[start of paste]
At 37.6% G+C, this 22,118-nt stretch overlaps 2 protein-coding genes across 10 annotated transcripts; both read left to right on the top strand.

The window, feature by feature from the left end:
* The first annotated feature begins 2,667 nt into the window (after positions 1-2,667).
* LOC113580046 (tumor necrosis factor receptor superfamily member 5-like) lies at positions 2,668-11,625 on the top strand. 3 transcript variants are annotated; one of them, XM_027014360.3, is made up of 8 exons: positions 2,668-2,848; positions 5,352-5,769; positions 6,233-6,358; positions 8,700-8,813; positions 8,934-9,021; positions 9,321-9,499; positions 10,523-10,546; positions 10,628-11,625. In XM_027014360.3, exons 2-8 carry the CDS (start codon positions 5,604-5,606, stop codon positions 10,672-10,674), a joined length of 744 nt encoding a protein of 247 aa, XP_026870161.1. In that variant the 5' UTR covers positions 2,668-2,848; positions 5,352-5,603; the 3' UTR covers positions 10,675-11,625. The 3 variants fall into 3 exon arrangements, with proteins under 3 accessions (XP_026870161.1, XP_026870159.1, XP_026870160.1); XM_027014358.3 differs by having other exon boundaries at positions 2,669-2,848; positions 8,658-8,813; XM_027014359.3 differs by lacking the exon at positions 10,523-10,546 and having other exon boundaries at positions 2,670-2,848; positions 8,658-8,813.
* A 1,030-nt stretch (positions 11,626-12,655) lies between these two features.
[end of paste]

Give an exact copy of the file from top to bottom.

At 37.6% G+C, this 22,118-nt stretch overlaps 2 protein-coding genes across 10 annotated transcripts; both read left to right on the top strand.

The window, feature by feature from the left end:
* The first annotated feature begins 2,667 nt into the window (after positions 1-2,667).
* LOC113580046 (tumor necrosis factor receptor superfamily member 5-like) lies at positions 2,668-11,625 on the top strand. 3 transcript variants are annotated; one of them, XM_027014360.3, is made up of 8 exons: positions 2,668-2,848; positions 5,352-5,769; positions 6,233-6,358; positions 8,700-8,813; positions 8,934-9,021; positions 9,321-9,499; positions 10,523-10,546; positions 10,628-11,625. In XM_027014360.3, exons 2-8 carry the CDS (start codon positions 5,604-5,606, stop codon positions 10,672-10,674), a joined length of 744 nt encoding a protein of 247 aa, XP_026870161.1. In that variant the 5' UTR covers positions 2,668-2,848; positions 5,352-5,603; the 3' UTR covers positions 10,675-11,625. The 3 variants fall into 3 exon arrangements, with proteins under 3 accessions (XP_026870161.1, XP_026870159.1, XP_026870160.1); XM_027014358.3 differs by having other exon boundaries at positions 2,669-2,848; positions 8,658-8,813; XM_027014359.3 differs by lacking the exon at positions 10,523-10,546 and having other exon boundaries at positions 2,670-2,848; positions 8,658-8,813.
* A 1,030-nt stretch (positions 11,626-12,655) lies between these two features.